With more traffic comes a question about whether that changes the central meaning of a memorial meant to be infrequently visited.

"There's nothing that we can do or should do for that matter as far as slowing that traffic down," Blakeman said. "It's the nature of the times right now. Information flows a lot more easily out there and people have access to it. So Soldierstone has been discovered."


Monuments rarely change, but the people and circumstances surrounding them do. Modern historians point to the Vietnam Veterans Memorial Wall in Washington D.C. as a prominent example.

Atypical in design, the wall was criticized by some veterans. Today it's largely revered. In the '90s the United States had yet to formally normalize its diplomatic relations with Vietnam. The idea of a memorial honoring foreign soldiers who helped U.S. Forces with the fight was still contentious enough that it gave Beckley one more reason to place it in a remote area.

In an unpublished book meant to accompany Soldierstone called Leaves of Stone, Beckley wrote that one purpose is to "serve as a poignant reminder of our battlefield allies. It also asks of America the maturity to honor the defiant stands of soldiers in their seasons of death."

Lt. Col Beckley's sister, Phyllis Beckley Roy said he didn't want anti-war protestors to come and tear it down.

"When people see it, everyone has said that they've been struck by it," she said.

Without a book, website or interpretive sign, Roy has become an unofficial ambassador for Soldierstone, fielding phone calls and emails about its meaning and how it's impacted people.

"Most people think that it's to honor Vietnam veterans and it's not," she said.

People haven't lost interest though when she explains the intent behind the memorial. Nevertheless, she still worries about vandalism. She doesn't give out the exact location of Soldierstone - and neither will we.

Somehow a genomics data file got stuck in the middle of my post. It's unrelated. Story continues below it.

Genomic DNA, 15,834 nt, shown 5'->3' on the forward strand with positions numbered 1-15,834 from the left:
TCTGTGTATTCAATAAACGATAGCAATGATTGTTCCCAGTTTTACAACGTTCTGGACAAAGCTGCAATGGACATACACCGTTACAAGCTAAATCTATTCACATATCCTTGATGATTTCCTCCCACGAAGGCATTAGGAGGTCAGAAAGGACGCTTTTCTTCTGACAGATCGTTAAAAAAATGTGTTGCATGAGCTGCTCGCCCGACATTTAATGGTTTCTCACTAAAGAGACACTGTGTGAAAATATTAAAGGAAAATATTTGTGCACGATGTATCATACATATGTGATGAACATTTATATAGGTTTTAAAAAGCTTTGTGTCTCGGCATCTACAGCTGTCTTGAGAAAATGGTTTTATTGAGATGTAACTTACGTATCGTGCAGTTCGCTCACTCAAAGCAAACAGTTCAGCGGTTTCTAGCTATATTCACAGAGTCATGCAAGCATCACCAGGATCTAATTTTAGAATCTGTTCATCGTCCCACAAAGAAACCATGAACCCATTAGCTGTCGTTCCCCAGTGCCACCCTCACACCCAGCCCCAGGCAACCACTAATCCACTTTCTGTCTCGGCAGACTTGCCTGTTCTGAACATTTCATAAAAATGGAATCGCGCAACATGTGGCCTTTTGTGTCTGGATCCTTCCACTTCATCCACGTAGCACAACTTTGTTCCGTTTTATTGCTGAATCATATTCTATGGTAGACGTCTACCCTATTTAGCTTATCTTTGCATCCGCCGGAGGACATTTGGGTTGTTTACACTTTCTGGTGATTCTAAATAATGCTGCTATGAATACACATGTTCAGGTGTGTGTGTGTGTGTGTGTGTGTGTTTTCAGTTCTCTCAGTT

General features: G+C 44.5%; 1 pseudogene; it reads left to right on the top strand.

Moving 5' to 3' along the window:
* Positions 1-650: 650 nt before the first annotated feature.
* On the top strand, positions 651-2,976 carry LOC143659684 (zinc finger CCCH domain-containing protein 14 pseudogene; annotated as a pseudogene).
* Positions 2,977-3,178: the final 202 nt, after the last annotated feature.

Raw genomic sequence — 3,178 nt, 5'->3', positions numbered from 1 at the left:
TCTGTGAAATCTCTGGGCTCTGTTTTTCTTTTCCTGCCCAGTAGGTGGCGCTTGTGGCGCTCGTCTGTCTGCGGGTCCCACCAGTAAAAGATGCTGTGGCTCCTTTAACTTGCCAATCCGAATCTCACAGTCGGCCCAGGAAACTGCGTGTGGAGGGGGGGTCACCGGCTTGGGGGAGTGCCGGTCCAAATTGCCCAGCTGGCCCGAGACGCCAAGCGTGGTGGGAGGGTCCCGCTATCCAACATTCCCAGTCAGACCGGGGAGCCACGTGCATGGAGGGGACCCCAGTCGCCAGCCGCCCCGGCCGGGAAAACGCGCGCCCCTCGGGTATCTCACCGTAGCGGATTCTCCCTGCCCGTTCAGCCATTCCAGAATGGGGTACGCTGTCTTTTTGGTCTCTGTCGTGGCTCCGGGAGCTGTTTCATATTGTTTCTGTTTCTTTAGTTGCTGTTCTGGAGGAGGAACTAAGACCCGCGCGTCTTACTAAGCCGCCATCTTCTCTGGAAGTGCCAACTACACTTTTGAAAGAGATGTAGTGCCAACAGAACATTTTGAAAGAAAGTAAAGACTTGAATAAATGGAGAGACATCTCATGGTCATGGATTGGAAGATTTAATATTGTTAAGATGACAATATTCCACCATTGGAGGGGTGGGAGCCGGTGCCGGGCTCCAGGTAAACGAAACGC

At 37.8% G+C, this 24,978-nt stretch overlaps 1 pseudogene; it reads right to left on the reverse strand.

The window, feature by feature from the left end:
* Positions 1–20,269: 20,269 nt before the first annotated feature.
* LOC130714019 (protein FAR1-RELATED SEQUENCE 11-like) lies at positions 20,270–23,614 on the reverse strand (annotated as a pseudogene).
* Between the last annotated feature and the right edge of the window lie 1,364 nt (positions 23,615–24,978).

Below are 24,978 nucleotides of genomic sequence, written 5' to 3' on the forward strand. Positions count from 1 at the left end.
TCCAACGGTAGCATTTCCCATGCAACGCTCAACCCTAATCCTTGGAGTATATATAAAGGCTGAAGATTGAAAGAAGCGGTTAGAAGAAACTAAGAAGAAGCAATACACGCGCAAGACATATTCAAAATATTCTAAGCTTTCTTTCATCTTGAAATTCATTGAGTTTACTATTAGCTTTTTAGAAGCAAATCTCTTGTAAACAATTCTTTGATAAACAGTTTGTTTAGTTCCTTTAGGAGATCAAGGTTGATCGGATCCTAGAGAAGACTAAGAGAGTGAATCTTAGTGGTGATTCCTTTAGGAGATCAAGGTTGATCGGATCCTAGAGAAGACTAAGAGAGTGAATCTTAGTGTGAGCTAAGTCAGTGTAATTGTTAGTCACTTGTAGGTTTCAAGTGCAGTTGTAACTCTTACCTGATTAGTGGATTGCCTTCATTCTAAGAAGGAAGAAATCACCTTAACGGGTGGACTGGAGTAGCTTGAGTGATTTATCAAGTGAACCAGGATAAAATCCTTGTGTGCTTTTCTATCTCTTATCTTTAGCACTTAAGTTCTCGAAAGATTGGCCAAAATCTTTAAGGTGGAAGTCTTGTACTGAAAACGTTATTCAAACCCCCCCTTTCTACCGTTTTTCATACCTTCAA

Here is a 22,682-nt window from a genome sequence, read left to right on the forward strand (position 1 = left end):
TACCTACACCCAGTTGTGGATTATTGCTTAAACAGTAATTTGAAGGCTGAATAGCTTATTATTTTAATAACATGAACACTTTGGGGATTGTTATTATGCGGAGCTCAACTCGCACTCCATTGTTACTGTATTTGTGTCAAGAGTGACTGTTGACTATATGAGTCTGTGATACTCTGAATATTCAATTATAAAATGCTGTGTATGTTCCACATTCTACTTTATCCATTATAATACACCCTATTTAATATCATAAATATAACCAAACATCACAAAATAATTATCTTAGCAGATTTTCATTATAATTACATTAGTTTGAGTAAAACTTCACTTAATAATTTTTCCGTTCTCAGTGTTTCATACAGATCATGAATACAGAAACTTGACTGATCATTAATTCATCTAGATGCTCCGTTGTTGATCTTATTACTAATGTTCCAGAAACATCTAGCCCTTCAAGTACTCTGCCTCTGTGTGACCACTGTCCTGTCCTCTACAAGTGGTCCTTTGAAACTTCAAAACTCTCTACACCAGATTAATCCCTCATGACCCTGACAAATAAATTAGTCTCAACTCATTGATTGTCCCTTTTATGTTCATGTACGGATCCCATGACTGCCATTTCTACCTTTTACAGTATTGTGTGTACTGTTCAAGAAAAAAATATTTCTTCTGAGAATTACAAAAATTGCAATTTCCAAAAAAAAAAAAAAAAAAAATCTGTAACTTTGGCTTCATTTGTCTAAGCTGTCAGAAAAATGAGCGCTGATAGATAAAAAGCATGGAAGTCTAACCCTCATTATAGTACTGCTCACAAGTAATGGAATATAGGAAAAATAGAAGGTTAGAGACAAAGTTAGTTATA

Grace Hood/KUNC

After attempting to finish and publish Beckley's manuscript for years, Roy recently handed the task over to another family member to complete.

"See that's the problem. Everyone that's going to be involved will be older than dirt," said Roy, who's in her eighties.

One of Beckley's right hand men in the Soldierstone project, a veteran named John Callahan, passed away in 2012, taking some of the memorial's stories with him.

Our limited time here is always a challenge.

Stuart Allen Beckley secured the location for Soldierstone, coordinated volunteer groups and the stonecutter Donelson just months before he died of cancer. He sent out copious notes and letters when he was still strong enough to type on a typewriter. When he was too ill, he sent out voice memos.

When asked what fueled Beckley's drive to build Soldierstone, Mike Donelson offered his opinion.

"Always in the back of my mind, this project was something he needed to finish to kind of release, calm himself, maybe forgive himself," said Donelson. "That's the idea [I came to] over many years of conversation, and we became good friends."

In one of his last letters thanking Donelson for completing Soldierstone, Beckley addresses the topic in his own way, writing:

"Many of them died because of my 'push' and drive. Yes, I believed in what we were trying to do; and fought as much for them as for us, carrying a false hope that they would ultimately benefit. But they paid the ultimate price. But I think they knew that I cared; and now, very largely because of your help, my promise to them has been kept and I can go to a 'Soldier's Peace.'"

With that letter, Beckley closed the chapter on his final mission. Soldierstone was completed in July 1995, he was too ill to travel to southern Colorado to visit it.

Lieutenant Colonel Stuart Beckley died November 5, 1995.


Finding Soldierstone

As more discover the site, there's a question about whether that changes the central meaning of a memorial meant to be infrequently visited.

Author & Photographer: Grace Hood
Digital Producer: Jim Hill
November, 11 2014